Don't be fooled that the gender gap -- the measurable difference in the way women and men vote for candidates and in the way they view political issues -- is disappearing. To the contrary, it is driving the 2012 election.
Nate Silver of the New York Times' FiveThirtyEight blog, after a thorough analysis of many presidential polls, concluded on October 21st : "Gender Gap Near Historic Highs." Silver's calculus revealed an 18 percent gender gap, with President Obama up among women by 9 percent and trailing among men by 9 percent. But women and men do not cancel each other out.
Women will be casting 10 million more votes than men in the 2012 election. Women both register and vote in higher percentages than men. In 2008, women cast 9.7 million more votes than men, according to the Center for American Woman and Politics (CAWP) . Overall, Gallup found that 53 percent of the vote was cast by women and 47 percent cast by men.
More important than national polls, Obama is leading in swing states precisely because of the gender gap. In Ohio, for example, a newly released (October 31) Quinnipiac University/New York Times/CBS poll of likely voters has Obama leading 50 percent to 45 percent with 56 percent of women for Obama and only 44 percent of men, creating a 12 percent gender gap. According to the same poll, in Florida and Virginia, Obama is leading by a slight margin and is boosted by a 10 percent gender gap.
I have been studying women's political behavior since the early 1970s and first identified the gender gap in 1980 with the help of legendary pollster Louis Harris. In those days, most analysts considered the gender gap unimportant because Ronald Reagan won the presidential election despite a gender gap in voting. Since I first identified it, the gender gap has only grown and no serious analyst or, for that matter, political professional can ignore it any longer.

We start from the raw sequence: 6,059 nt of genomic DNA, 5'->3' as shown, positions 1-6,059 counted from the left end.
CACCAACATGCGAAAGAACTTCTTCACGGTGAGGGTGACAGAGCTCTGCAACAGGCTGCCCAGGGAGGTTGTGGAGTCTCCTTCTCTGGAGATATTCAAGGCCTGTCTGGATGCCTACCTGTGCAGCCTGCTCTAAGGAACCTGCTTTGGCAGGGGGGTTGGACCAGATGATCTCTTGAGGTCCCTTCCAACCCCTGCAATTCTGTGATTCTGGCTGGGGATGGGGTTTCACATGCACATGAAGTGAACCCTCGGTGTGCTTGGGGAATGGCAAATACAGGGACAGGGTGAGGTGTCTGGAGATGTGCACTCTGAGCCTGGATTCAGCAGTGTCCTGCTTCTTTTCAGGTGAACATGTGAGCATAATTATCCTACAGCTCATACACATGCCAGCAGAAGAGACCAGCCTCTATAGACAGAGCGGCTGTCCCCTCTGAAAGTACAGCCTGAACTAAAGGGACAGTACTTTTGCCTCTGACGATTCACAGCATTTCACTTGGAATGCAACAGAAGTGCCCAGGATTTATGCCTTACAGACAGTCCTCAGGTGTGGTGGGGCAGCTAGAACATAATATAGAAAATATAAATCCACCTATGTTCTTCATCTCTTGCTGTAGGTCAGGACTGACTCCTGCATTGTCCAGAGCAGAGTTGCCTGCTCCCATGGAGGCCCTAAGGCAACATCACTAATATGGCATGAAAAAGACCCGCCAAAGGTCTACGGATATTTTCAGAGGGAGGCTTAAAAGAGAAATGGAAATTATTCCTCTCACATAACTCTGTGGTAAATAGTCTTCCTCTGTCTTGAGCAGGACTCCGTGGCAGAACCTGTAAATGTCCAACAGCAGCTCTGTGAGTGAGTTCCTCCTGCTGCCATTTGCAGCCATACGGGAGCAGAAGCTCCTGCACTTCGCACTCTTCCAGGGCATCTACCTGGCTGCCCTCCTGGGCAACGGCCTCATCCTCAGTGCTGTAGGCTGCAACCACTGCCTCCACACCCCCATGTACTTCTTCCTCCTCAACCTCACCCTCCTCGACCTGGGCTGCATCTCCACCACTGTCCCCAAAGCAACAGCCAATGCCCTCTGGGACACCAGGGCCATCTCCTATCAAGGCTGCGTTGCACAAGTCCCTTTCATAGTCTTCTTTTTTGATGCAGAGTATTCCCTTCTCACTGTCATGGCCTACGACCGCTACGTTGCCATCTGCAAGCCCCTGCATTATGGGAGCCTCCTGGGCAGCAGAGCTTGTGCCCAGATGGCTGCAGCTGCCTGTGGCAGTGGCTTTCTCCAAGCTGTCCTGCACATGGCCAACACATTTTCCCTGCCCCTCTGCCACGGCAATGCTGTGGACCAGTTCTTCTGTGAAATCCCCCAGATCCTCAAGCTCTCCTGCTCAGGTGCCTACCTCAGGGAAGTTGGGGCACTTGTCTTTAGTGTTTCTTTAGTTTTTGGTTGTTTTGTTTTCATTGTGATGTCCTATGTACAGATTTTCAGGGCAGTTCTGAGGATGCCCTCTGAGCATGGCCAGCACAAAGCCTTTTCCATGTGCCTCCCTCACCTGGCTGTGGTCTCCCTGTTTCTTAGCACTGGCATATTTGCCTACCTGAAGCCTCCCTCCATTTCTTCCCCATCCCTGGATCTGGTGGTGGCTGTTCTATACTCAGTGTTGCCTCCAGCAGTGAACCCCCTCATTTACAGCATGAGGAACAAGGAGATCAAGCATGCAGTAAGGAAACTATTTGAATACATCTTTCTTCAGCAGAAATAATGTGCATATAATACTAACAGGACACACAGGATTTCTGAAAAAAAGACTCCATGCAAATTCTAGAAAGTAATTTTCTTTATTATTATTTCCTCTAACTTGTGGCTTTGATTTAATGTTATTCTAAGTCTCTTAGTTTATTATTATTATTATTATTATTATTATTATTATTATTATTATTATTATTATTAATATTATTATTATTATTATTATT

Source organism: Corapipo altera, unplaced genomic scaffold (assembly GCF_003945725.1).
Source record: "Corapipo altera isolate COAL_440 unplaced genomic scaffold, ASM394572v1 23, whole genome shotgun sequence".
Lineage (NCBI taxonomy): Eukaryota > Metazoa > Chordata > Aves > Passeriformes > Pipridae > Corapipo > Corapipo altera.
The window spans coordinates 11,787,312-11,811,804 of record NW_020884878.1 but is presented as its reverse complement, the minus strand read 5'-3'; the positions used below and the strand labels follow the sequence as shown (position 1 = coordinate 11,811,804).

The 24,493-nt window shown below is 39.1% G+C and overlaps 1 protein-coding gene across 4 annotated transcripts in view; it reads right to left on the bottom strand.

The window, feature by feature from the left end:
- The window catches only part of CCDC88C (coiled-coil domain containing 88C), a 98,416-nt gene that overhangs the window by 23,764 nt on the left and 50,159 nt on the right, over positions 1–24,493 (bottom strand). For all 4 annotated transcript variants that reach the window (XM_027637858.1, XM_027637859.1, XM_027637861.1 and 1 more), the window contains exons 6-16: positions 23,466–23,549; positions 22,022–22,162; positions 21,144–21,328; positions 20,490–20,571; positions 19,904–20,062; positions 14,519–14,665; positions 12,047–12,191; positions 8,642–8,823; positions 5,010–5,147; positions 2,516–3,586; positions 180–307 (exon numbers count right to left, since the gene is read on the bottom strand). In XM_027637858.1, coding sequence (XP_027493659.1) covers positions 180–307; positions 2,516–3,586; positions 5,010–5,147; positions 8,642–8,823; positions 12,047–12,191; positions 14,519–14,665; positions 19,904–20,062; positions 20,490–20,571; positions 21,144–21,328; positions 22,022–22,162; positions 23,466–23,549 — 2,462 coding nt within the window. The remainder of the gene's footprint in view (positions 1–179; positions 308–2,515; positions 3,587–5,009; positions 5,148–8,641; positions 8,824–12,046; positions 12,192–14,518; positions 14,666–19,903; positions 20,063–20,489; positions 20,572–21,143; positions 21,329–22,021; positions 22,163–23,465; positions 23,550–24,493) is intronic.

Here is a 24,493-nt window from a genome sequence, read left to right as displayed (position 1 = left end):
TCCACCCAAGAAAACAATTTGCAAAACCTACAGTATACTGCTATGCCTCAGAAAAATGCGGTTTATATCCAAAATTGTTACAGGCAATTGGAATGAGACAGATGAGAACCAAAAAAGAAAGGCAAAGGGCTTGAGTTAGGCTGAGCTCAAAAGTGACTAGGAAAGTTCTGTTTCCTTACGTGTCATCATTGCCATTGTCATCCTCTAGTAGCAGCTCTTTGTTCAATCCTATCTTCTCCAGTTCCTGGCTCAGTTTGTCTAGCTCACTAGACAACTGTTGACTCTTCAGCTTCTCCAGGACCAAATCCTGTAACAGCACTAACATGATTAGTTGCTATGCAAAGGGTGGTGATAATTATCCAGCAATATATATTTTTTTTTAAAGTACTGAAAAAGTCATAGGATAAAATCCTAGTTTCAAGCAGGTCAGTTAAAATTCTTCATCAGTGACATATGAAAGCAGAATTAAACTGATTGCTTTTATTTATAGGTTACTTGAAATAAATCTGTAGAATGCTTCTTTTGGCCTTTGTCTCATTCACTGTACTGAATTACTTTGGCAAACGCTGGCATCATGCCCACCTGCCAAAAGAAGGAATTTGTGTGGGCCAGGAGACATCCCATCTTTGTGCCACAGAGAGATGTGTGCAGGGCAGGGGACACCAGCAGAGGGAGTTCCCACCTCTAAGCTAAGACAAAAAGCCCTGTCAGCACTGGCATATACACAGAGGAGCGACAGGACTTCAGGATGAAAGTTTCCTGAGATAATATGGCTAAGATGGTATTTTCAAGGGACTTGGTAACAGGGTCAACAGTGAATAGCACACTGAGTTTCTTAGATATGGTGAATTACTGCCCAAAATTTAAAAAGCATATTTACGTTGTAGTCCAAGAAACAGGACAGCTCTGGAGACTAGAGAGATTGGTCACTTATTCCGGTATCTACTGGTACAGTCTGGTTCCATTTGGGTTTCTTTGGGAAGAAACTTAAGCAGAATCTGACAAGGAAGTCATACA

The gender gap first appeared during the Equal Rights Amendment campaign in 1980. It persisted and has grown because of the increasingly different stances of the two major political parties and most of their candidates on women's rights. Issues ranging from equality in pay and employment, abortion and contraception, Medicare, Medicaid and Social Security have all fueled the gender gap.
In 2012, it is no wonder the gender gap is so pronounced. A blizzard of hostile legislation (over 1,000 bills) has been introduced in the past two years against women's reproductive rights in Congress and in many states controlled by Republican legislators and Governors. In the legislative War on Women, the Paycheck Fairness Act has been endlessly filibustered by Republicans in the Senate, the Reauthorization of the Violence Against Women Act is being blocked by House Republicans and several hundred extreme anti-abortion and birth control measures have been passed in state legislatures and the US House.
In an obvious attempt to placate women, Republican presidential candidate Mitt Romney refuses to even say where he stands on the Lilly Ledbetter Fair Pay Act even though his party has led the fight against it in Congress. For the same reason, he is trying to muddle his hostile stance on Roe v. Wade to make it appear that abortion rights will not be threatened by a Romney presidency.
In an attempt to attract older women who are more dependent on Medicare than men, the Romney campaign is engaged in deception about President Obama's actions on Medicare. Despite repeated allegations from Romney and Vice Presidential nominee Paul Ryan that Obama is cutting $716 billion from Medicare for Obamacare, it is actually the proposed Ryan budget that would cut $716 billion in benefits and would end Medicare or privatize it for all people under 55 years of age. President Obama has not cut any benefits to the seniors on Medicare and, in fact, has increased Medicare benefits for seniors.
The gender gap is also making a pronounced impact on many key U.S. Senate races. For example, according to the October 31st Quinnipiac poll, in Ohio Senator Sherrod Brown (D) leads challenger Josh Mandel because of a 12 percent gender gap. In Connecticut, Chris Murphy (D) leads against Linda McMahon with a 10 point gender gap, despite the tens of millions of dollars McMahon is spending on her race. For a more comprehensive list of key US Senate races with gender gap data, see an analysis of polls by Jennifer Jackman, Ph.D., Assistant Professor, Salem State University, MA.
Women's votes will make the difference in 2012. The fight for women's votes -- once gained -- will never be ignored again in American politics.